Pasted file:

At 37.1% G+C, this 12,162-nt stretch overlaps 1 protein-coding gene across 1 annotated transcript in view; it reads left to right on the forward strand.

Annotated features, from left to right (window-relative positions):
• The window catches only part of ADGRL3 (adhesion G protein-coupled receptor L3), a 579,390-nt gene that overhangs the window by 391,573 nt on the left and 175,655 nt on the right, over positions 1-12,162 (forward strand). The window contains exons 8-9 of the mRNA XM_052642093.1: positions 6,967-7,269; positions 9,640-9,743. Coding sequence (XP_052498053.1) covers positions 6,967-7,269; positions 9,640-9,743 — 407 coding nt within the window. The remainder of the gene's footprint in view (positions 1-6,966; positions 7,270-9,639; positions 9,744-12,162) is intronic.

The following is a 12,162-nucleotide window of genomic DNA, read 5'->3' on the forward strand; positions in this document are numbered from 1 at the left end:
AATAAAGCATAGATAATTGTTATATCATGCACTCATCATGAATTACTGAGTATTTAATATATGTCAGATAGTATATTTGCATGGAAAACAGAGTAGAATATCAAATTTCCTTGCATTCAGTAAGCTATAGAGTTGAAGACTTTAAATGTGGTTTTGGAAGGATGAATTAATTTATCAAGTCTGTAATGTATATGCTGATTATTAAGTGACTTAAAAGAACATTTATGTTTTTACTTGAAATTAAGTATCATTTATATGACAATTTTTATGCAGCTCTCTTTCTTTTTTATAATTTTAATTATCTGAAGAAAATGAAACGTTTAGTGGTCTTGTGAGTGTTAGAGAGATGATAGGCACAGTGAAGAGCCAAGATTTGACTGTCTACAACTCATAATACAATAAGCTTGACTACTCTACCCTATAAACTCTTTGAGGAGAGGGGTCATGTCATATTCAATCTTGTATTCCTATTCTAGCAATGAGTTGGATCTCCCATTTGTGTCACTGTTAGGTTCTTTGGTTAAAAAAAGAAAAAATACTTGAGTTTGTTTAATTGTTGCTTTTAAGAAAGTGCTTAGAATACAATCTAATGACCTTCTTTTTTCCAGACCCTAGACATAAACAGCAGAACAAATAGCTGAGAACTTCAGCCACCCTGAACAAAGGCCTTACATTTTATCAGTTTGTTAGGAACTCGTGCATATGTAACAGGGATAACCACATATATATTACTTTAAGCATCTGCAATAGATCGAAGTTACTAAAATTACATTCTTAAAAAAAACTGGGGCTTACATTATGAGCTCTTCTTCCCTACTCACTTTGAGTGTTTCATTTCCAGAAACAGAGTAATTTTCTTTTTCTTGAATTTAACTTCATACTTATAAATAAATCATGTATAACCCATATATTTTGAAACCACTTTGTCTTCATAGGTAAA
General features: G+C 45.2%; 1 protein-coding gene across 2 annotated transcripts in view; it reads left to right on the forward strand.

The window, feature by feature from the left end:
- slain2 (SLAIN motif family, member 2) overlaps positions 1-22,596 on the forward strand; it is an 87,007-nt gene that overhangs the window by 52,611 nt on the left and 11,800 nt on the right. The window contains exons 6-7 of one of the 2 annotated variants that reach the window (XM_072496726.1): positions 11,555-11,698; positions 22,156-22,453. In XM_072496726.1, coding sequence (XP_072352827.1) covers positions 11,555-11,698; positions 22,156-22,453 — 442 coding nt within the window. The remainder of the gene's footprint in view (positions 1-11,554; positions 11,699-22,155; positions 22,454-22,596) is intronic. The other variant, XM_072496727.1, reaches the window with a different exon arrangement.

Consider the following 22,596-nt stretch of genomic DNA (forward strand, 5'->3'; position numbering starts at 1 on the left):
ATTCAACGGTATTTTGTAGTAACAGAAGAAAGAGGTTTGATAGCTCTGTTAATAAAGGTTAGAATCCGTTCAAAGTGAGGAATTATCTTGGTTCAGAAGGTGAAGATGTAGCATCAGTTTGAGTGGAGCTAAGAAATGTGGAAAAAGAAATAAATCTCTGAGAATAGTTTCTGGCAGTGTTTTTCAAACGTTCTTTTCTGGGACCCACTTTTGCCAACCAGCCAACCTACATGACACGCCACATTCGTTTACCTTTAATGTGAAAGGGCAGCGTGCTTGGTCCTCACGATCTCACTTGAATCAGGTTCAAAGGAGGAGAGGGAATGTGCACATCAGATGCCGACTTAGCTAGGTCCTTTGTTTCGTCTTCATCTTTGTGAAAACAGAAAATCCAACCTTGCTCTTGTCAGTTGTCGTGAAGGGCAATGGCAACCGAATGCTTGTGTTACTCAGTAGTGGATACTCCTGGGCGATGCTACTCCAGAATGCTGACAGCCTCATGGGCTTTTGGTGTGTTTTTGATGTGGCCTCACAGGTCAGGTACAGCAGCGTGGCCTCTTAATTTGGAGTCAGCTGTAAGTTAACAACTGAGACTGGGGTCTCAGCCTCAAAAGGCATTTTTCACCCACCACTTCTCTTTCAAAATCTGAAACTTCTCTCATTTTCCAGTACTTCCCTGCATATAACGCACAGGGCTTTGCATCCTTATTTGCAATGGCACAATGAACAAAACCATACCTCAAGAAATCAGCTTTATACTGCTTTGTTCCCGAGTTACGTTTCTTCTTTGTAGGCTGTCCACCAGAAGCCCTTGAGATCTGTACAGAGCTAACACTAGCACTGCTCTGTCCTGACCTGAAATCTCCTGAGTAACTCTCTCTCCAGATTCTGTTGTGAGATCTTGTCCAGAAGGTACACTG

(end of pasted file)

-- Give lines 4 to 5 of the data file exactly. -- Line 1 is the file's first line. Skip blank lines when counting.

The following is a 12,162-nucleotide window of genomic DNA, read 5'->3' on the forward strand; positions in this document are numbered from 1 at the left end:
AATAAAGCATAGATAATTGTTATATCATGCACTCATCATGAATTACTGAGTATTTAATATATGTCAGATAGTATATTTGCATGGAAAACAGAGTAGAATATCAAATTTCCTTGCATTCAGTAAGCTATAGAGTTGAAGACTTTAAATGTGGTTTTGGAAGGATGAATTAATTTATCAAGTCTGTAATGTATATGCTGATTATTAAGTGACTTAAAAGAACATTTATGTTTTTACTTGAAATTAAGTATCATTTATATGACAATTTTTATGCAGCTCTCTTTCTTTTTTATAATTTTAATTATCTGAAGAAAATGAAACGTTTAGTGGTCTTGTGAGTGTTAGAGAGATGATAGGCACAGTGAAGAGCCAAGATTTGACTGTCTACAACTCATAATACAATAAGCTTGACTACTCTACCCTATAAACTCTTTGAGGAGAGGGGTCATGTCATATTCAATCTTGTATTCCTATTCTAGCAATGAGTTGGATCTCCCATTTGTGTCACTGTTAGGTTCTTTGGTTAAAAAAAGAAAAAATACTTGAGTTTGTTTAATTGTTGCTTTTAAGAAAGTGCTTAGAATACAATCTAATGACCTTCTTTTTTCCAGACCCTAGACATAAACAGCAGAACAAATAGCTGAGAACTTCAGCCACCCTGAACAAAGGCCTTACATTTTATCAGTTTGTTAGGAACTCGTGCATATGTAACAGGGATAACCACATATATATTACTTTAAGCATCTGCAATAGATCGAAGTTACTAAAATTACATTCTTAAAAAAAACTGGGGCTTACATTATGAGCTCTTCTTCCCTACTCACTTTGAGTGTTTCATTTCCAGAAACAGAGTAATTTTCTTTTTCTTGAATTTAACTTCATACTTATAAATAAATCATGTATAACCCATATATTTTGAAACCACTTTGTCTTCATAGGTAAA